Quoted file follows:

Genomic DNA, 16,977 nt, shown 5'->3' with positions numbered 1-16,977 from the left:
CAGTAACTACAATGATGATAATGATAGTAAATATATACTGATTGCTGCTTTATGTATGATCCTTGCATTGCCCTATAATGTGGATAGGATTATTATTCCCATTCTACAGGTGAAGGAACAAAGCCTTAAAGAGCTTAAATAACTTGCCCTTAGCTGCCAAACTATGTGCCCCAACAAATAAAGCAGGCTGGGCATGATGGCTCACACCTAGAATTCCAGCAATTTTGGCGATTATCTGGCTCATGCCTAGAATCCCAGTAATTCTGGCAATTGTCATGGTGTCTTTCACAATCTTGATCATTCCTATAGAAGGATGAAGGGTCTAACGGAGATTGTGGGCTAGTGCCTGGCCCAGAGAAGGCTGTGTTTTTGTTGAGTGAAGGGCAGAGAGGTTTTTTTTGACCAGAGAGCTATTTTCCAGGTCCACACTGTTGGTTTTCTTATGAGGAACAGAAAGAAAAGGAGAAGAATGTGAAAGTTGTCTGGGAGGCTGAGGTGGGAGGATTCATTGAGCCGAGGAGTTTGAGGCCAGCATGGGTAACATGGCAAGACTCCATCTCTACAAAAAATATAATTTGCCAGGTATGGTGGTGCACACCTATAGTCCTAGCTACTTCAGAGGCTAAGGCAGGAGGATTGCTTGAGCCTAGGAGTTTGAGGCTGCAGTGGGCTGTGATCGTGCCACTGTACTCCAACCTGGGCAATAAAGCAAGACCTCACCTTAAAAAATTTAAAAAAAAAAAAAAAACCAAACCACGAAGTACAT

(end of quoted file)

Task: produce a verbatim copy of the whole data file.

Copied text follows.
Genomic DNA, 16,977 nt, shown 5'->3' with positions numbered 1-16,977 from the left:
CAGTAACTACAATGATGATAATGATAGTAAATATATACTGATTGCTGCTTTATGTATGATCCTTGCATTGCCCTATAATGTGGATAGGATTATTATTCCCATTCTACAGGTGAAGGAACAAAGCCTTAAAGAGCTTAAATAACTTGCCCTTAGCTGCCAAACTATGTGCCCCAACAAATAAAGCAGGCTGGGCATGATGGCTCACACCTAGAATTCCAGCAATTTTGGCGATTATCTGGCTCATGCCTAGAATCCCAGTAATTCTGGCAATTGTCATGGTGTCTTTCACAATCTTGATCATTCCTATAGAAGGATGAAGGGTCTAACGGAGATTGTGGGCTAGTGCCTGGCCCAGAGAAGGCTGTGTTTTTGTTGAGTGAAGGGCAGAGAGGTTTTTTTTGACCAGAGAGCTATTTTCCAGGTCCACACTGTTGGTTTTCTTATGAGGAACAGAAAGAAAAGGAGAAGAATGTGAAAGTTGTCTGGGAGGCTGAGGTGGGAGGATTCATTGAGCCGAGGAGTTTGAGGCCAGCATGGGTAACATGGCAAGACTCCATCTCTACAAAAAATATAATTTGCCAGGTATGGTGGTGCACACCTATAGTCCTAGCTACTTCAGAGGCTAAGGCAGGAGGATTGCTTGAGCCTAGGAGTTTGAGGCTGCAGTGGGCTGTGATCGTGCCACTGTACTCCAACCTGGGCAATAAAGCAAGACCTCACCTTAAAAAATTTAAAAAAAAAAAAAAAACCAAACCACGAAGTACAT